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Dr. Jon Houtman secures NIH/NEI R01 award as part of a collaborative multi-PI effort

Jon Houtman imageDr. Jon Houtman, Professor and Vice Chair in the Department of Microbiology and Immunology is part of a Multi-PI team, in collaboration with Dr. Elliott Sohn (contact PI) Associate Professor of Opthalmology and Visual Science and Dr. Milan Sonka, Professor of Electrical & Computer Engineering, to be awarded a 4-year $3 million National Institutes of Health/National Eye Institute R01 Research Grant titled, “MMP-9 based immune-driven mechanisms of neovascular AMD.” Most patients with neovascular age-related macular degeneration (AMD) need eye injections every 1-3 months for the remainder of their lives. This study will contribute to our understanding of a novel immune-mediated mechanism involved in neovascular AMD that is associated with incomplete response to treatment.


The neovascular ‘wet’ form of age-related macular degeneration (nvAMD), whereby new blood vessels grow under the retina, requires treatment with anti-vascular endothelial growth factor eye injections typically every 1- 3 months for the remainder of patients’ lives due to persistent fluid, which can be visualized and quantified by optical coherence tomography (OCT) imaging. Recent research has implicated matrix metalloproteinase 9 (MMP9), expressed in immune cells of the retinal blood supply (termed choroid), as a mediator in the formation and persistence of nvAMD. This proposal will elucidate our understanding of this novel immune-based mechanism. Characteristics of patients with high-risk genotype of MMP9 will also be assessed, as they are associated with incomplete response to standard therapies for nvAMD. We will identify genetic regulatory regions that control expression of MMP9 and determine the immunologic activation profiles in patients with nvAMD. We will use artificial intelligence (AI)-based approaches to associate phenotypic features observable= on OCT and OCT-angiography with high- and low-risk MMP9 genotypes in patients with nvAMD. Our outstanding team of interdisciplinary researchers will collaborate to employ state-of-the-art genomic and immunologic techniques to study the mechanisms of how MMP9 is implicated in nvAMD and fibrosis. Genetics will aid AI- and machine learning-based analysis of OCT images to learn new features associated with the most challenging patients afflicted with nvAMD. Unraveling the disease mechanisms associated with MMP9 will reveal new targets for therapeutic intervention. This proposal encompasses 5 of the 7 cross-cutting areas of emphasis the NEI laid out in the 5-year Strategic Plan on November 1, 2021. This is the next, necessary milestone in nvAMD that will help to address this major socioeconomic health burden.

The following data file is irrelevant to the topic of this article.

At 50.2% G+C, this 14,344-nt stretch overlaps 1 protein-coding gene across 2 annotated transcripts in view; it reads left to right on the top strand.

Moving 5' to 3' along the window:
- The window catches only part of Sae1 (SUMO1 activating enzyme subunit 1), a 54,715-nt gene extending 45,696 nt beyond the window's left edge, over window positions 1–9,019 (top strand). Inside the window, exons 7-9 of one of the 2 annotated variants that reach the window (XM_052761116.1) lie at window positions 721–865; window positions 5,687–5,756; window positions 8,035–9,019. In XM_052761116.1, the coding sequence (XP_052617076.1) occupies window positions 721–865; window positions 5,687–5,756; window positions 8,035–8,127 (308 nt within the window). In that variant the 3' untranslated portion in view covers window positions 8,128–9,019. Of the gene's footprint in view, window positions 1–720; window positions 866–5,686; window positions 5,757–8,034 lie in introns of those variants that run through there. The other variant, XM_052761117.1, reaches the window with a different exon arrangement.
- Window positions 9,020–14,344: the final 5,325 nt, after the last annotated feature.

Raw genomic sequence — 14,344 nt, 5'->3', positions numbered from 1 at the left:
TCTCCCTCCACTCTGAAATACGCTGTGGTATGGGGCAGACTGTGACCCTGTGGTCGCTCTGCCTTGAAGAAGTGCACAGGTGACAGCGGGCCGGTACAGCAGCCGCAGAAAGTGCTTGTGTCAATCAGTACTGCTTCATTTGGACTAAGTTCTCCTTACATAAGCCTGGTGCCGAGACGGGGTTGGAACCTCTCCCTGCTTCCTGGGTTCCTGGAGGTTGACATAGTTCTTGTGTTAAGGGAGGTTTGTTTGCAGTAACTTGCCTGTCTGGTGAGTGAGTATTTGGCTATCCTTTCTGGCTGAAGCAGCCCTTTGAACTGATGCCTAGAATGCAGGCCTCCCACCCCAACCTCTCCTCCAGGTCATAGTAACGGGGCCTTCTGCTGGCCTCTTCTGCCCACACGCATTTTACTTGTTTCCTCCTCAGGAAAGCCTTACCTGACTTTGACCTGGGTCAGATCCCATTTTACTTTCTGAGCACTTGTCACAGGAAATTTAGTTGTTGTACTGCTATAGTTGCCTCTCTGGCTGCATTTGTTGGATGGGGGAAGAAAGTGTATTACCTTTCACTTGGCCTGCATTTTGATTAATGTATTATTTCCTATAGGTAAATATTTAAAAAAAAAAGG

Thursday, November 16, 2023